Cate LaBarre: Life Coaching During Difficult Times

Cate edited.JPG
I recently interviewed Cate LaBarre, a life coach based out of Central New York, on her work — especially during these difficult times. I hope her words are helpful.
Here’s Cate…


How would you describe the position — “life coach”? And what are some common misperceptions?
The brief answer is life coaches help people move forward in their lives. Usually people seek a life coach because they are stuck. Something is static and they know they want to create movement and don’t know how. This might be a special project, reaching financial goals, changing jobs or getting an education, changing something in their environment, improving communication with family and friends, healing from a broken relationship, serving their community, or any number of areas!
I help my clients by providing a sounding board, listening and giving feedback on their ideas or how to get from point A to point B. Sometimes it’s to help my clients figure out what point B is! Then I provide the structure and accountability a client needs to move forward. Coaching isn’t counseling. I don’t give my clients advice, but rather help a client figure out for themselves what the next step needs to be. Coaching is not therapy, which deals with past issues and trauma. A coach may look back with the client to see patterns of behavior; we are where we are because of the choices we’ve made in the past. Coaching is present and future oriented. It is definitely not hand holding. My clients will tell you that being in a coaching relationship with me is hard work!
Do you have an overall goal as a life coach that you aspire to meet or measure yourself against?
My mission is to assist people in reclaiming their birthright of self-acceptance and unconditional self-love, using emotional education and a structured coaching process. My goal is not so much for me as it is for all of us. Can you imagine a world where everyone was living in their highest integrity, taking impeccable care of themselves and caring equally about the people and world around them? This sounds like a huge aspiration, but truly it is my vision to reach as many people as I can, which is why in addition to coaching one-on-one with people all over the world by telephone, I send out an e-newsletter, write articles for regional journals and teach workshops in the Northeast. I also plan on creating teleclasses (group teaching and coaching by phone) and have a book in progress.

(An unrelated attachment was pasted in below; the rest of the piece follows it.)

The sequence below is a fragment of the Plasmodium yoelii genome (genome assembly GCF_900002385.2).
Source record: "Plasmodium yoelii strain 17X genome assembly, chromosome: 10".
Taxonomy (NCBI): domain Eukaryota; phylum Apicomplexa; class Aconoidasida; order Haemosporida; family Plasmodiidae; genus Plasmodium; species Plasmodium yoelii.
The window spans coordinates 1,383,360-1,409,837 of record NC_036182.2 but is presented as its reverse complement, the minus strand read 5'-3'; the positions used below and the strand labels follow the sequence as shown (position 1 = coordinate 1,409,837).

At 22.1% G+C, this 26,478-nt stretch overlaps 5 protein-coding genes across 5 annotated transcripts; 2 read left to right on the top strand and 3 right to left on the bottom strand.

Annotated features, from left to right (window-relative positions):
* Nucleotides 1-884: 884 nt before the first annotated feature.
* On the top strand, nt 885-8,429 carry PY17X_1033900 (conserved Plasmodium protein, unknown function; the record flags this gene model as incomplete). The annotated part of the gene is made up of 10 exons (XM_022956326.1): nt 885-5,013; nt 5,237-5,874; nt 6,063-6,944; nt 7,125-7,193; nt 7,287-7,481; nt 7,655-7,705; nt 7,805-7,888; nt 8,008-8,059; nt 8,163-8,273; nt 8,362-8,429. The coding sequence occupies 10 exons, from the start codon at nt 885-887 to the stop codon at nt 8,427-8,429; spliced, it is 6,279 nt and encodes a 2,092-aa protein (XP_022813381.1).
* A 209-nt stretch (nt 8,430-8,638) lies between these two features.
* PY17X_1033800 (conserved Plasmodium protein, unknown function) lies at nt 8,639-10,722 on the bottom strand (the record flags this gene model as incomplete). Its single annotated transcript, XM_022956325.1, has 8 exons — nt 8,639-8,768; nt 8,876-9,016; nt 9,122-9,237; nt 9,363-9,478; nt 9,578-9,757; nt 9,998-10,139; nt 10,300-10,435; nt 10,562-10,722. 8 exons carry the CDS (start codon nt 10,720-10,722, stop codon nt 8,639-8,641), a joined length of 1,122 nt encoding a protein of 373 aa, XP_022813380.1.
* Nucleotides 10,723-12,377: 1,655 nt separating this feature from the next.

How did you become involved in life coaching? And what are some examples of works you are proud of?
I knew I wanted to be a life coach some time before I actually took the training. I was (still am, but no longer practice) a licensed massage therapist and Reiki master since the mid 1980s, and realized that I am a natural coach. I would ask my clients questions that would challenge their limiting thoughts and beliefs about themselves and the world and caused them to shift their perspective. Usually this meant that they were looking through a disempowering lens and the questions I asked created a sense of empowerment and movement forward for them.
I am an Integrative Coach certified by the Ford Institute for Integrative Coaching. I first met Debbie Ford, the founder of the institute and best selling author, at a workshop at Omega Institute for Holistic Studies (in Rhinebeck, NY). The workshop, called “The Shadow Process,” was a life altering, deeply healing weekend for me. When I realized she trained life coaches, I enrolled!
I am proud that I was willing to make a mid-life career change and that I have faith that I am on my path. Coaching is my calling and professional purpose. More than that, I live what I espouse. I work for the institute as a mentor and reviewer for coaches in training and I assist Debbie Ford and her staff in San Diego and in New York.
From your work as a life coach, what are the most common challenges people seek your help with? Is there a common theme or obstacle?
This is a great question. To be successful in business it is important to have a niche market. My niche found me! I have worked mostly with women: an entrepreneur and designer, a dairy farmer, an attorney, financial consultants, social workers, hairdressers, a chiropractor, a salesperson, other coaches, a songwriter and performer, a CFO, an inventor, a private detective and writer, to name a few. And all of them, without exception have had a common challenge. They all had trouble saying NO. They tended to put others’ needs first and be at the rock bottom of their “to do” list. By the time they came to me, they were exhausted, spent.
Examples of their complaints include they needed to quit their jobs, leave their partners, sell the farm, or otherwise drastically change their lives. But in all cases what needed to change were their boundaries. They all needed to learn to say NO to others more often and YES to themselves a lot more. Not to say that some of them didn’t make a drastic change in their lives, like selling a business, leaving a partner or changing their work, but it all started with making conscious choices and taking full responsibility for those choices. They explored what it means to fully accept and love themselves exactly as they are. This began the process of creating healthier boundaries, which lead to taking much better care of themselves. Once that was in place, they had the energy to look at their lives through the lens of empowerment and create exactly the future they most desire.
Do you feel women often need help in certain areas in comparison to men. Why or why not?
I work with more women then men, probably a ratio of 20:1. This is only my observation of the coaching world, but it seems women are more willing to reach out for coaching than men, unless it is corporate coaching for team building and better employee relationships.